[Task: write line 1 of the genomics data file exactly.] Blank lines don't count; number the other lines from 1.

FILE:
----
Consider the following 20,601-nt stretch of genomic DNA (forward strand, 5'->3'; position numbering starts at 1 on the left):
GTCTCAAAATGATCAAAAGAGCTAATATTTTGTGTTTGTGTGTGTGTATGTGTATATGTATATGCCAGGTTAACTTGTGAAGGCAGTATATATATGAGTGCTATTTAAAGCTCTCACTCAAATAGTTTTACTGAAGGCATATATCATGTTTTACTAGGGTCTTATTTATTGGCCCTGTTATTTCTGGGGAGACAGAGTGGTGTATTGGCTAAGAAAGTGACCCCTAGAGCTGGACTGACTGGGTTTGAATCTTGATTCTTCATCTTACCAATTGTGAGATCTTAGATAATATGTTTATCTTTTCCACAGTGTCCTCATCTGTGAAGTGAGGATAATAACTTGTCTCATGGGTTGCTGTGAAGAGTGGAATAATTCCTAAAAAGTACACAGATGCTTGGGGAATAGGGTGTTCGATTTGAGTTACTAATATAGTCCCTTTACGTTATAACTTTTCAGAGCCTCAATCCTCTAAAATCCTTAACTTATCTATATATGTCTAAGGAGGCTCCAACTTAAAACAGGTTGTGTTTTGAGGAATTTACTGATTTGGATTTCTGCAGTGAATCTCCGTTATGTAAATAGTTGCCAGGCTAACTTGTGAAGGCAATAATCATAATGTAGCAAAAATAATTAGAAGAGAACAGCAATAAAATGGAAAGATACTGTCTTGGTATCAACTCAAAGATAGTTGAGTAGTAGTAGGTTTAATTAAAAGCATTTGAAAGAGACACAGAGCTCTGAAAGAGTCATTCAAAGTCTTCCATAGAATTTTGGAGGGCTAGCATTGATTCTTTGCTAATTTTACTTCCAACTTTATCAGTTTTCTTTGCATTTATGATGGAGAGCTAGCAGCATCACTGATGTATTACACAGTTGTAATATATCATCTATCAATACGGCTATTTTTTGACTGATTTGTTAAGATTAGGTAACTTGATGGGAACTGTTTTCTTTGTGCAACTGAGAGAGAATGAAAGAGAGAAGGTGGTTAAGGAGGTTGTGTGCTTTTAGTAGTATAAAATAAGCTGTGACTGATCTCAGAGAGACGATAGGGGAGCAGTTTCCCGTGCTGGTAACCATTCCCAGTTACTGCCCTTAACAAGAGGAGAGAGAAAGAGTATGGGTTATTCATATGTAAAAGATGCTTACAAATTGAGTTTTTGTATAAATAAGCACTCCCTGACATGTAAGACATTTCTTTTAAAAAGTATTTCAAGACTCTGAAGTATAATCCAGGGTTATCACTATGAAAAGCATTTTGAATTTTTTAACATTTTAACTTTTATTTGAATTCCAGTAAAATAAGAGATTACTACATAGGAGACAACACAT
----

Consider the following 20,601-nt stretch of genomic DNA (forward strand, 5'->3'; position numbering starts at 1 on the left):